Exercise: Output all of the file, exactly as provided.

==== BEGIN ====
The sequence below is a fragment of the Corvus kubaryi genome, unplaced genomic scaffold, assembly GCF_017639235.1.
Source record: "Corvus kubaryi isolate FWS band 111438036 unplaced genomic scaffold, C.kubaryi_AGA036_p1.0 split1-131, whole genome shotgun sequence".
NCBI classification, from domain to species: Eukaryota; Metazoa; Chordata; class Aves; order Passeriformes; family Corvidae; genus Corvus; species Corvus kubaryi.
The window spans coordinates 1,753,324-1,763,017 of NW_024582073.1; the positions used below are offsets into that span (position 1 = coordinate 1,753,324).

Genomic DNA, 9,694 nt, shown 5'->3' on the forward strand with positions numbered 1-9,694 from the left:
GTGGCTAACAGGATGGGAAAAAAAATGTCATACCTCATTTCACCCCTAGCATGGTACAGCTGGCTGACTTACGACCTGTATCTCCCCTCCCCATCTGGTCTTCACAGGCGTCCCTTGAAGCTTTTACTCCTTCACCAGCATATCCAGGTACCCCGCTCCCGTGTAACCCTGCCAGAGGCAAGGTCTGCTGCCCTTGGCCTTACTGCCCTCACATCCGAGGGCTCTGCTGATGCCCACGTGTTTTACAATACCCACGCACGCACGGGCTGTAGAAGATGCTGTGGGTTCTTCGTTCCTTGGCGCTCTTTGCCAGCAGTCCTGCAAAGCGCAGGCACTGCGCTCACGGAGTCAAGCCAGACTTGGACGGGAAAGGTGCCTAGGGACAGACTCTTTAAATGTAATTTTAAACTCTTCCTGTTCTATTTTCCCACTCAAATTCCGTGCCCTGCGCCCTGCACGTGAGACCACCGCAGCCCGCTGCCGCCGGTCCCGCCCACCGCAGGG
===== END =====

The sequence below is a fragment of the Corvus kubaryi genome, unplaced genomic scaffold, assembly GCF_017639235.1.
Source record: "Corvus kubaryi isolate FWS band 111438036 unplaced genomic scaffold, C.kubaryi_AGA036_p1.0 split1-131, whole genome shotgun sequence".
NCBI classification, from domain to species: Eukaryota; Metazoa; Chordata; class Aves; order Passeriformes; family Corvidae; genus Corvus; species Corvus kubaryi.
The window spans coordinates 1,753,324-1,763,017 of NW_024582073.1; the positions used below are offsets into that span (position 1 = coordinate 1,753,324).

Genomic DNA, 9,694 nt, shown 5'->3' on the forward strand with positions numbered 1-9,694 from the left:
GTGGCTAACAGGATGGGAAAAAAAATGTCATACCTCATTTCACCCCTAGCATGGTACAGCTGGCTGACTTACGACCTGTATCTCCCCTCCCCATCTGGTCTTCACAGGCGTCCCTTGAAGCTTTTACTCCTTCACCAGCATATCCAGGTACCCCGCTCCCGTGTAACCCTGCCAGAGGCAAGGTCTGCTGCCCTTGGCCTTACTGCCCTCACATCCGAGGGCTCTGCTGATGCCCACGTGTTTTACAATACCCACGCACGCACGGGCTGTAGAAGATGCTGTGGGTTCTTCGTTCCTTGGCGCTCTTTGCCAGCAGTCCTGCAAAGCGCAGGCACTGCGCTCACGGAGTCAAGCCAGACTTGGACGGGAAAGGTGCCTAGGGACAGACTCTTTAAATGTAATTTTAAACTCTTCCTGTTCTATTTTCCCACTCAAATTCCGTGCCCTGCGCCCTGCACGTGAGACCACCGCAGCCCGCTGCCGCCGGTCCCGCCCACCGCAGGG